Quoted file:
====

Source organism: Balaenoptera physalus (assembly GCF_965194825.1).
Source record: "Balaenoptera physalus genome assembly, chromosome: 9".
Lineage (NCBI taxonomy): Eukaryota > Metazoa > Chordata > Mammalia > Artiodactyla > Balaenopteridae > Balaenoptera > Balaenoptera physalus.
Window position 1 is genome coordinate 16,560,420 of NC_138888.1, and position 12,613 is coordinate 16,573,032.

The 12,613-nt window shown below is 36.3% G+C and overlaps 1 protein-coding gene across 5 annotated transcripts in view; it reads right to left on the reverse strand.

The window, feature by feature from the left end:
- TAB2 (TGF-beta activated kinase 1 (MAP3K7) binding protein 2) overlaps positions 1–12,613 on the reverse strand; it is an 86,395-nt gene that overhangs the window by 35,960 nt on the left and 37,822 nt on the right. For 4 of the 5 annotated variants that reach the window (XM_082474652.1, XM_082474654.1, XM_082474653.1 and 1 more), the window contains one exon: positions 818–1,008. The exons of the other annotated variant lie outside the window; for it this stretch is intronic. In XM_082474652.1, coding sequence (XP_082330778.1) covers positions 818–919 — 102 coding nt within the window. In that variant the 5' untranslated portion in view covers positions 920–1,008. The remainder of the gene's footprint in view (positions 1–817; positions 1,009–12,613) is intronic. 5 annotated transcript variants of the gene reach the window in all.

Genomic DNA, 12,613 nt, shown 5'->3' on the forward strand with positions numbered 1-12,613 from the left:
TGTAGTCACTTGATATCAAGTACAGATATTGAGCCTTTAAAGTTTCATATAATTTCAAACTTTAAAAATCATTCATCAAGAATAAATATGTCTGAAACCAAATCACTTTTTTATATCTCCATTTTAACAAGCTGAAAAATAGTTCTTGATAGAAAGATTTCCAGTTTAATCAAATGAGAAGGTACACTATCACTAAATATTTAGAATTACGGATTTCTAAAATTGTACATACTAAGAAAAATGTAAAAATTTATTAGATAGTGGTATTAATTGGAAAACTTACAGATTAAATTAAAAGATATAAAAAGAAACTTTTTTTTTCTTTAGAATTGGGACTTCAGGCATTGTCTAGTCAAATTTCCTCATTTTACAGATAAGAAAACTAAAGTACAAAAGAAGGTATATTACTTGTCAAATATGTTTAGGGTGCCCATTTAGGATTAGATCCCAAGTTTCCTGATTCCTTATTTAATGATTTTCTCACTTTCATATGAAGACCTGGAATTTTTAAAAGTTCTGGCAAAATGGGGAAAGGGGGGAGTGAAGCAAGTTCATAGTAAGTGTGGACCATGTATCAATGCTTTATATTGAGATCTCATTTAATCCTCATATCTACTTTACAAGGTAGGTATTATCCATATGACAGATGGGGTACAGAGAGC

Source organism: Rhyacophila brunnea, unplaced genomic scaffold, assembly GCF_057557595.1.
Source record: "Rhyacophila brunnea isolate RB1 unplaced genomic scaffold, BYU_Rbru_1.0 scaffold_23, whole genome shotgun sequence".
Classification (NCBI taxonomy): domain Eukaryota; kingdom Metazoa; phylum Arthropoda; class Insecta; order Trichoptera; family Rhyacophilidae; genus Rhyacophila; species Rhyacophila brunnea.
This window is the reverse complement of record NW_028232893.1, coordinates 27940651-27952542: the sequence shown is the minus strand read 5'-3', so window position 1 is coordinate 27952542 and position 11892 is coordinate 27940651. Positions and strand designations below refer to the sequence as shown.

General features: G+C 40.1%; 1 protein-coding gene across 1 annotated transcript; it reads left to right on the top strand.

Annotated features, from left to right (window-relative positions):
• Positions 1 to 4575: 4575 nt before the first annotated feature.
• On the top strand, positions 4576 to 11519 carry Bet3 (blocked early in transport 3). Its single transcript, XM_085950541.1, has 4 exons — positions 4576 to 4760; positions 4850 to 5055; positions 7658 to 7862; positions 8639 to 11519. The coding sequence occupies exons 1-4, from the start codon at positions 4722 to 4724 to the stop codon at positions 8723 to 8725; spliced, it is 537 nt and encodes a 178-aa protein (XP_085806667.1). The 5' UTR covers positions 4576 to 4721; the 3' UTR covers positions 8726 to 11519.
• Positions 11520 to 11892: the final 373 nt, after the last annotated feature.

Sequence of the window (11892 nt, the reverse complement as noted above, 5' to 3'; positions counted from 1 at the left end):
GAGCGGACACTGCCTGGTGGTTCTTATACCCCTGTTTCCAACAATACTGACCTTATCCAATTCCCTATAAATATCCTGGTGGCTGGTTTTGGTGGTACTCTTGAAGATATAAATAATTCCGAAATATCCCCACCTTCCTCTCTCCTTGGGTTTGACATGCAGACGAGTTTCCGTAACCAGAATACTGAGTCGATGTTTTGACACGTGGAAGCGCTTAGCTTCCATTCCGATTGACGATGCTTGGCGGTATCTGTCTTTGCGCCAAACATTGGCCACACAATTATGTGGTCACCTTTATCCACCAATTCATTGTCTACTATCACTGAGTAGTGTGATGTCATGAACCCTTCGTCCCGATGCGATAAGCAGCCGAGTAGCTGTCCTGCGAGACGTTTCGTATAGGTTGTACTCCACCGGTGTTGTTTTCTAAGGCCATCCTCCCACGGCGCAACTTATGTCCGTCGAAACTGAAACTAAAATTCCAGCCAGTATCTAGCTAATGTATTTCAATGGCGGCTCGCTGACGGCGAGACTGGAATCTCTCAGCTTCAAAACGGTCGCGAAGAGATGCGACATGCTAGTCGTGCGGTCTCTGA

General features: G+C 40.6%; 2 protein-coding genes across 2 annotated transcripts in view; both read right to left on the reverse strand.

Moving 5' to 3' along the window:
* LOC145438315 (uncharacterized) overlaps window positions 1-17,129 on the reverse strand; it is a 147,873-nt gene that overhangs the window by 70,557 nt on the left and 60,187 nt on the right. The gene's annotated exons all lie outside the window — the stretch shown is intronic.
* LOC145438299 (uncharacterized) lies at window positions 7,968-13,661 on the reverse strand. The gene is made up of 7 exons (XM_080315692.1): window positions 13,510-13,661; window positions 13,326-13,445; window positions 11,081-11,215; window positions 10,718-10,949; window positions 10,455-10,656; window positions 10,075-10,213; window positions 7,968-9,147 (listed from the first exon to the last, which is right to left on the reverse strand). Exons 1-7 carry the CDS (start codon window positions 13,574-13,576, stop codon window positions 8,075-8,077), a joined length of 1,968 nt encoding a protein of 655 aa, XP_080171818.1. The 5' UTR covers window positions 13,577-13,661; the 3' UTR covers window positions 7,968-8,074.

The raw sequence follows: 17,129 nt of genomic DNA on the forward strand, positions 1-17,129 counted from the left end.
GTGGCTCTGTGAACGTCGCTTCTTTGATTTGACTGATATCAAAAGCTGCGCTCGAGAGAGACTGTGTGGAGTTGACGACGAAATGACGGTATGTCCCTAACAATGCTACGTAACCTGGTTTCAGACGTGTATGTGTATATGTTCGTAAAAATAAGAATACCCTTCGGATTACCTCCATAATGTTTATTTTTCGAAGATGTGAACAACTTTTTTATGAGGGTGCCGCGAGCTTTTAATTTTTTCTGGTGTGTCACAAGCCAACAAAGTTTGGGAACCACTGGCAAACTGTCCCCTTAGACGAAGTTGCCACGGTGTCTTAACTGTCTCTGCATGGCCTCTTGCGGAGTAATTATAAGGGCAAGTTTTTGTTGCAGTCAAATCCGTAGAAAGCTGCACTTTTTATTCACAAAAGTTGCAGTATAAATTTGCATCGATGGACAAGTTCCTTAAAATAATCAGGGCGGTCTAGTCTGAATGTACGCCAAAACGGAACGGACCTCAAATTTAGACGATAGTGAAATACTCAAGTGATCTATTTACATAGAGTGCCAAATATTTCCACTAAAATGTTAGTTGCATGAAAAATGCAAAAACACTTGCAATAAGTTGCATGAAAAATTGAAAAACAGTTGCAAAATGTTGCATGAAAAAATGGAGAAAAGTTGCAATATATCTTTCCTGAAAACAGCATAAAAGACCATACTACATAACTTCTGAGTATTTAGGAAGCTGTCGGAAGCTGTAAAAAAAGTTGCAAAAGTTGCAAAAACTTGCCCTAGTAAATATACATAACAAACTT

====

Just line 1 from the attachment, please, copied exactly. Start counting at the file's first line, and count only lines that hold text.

Source organism: Balaenoptera physalus (assembly GCF_965194825.1).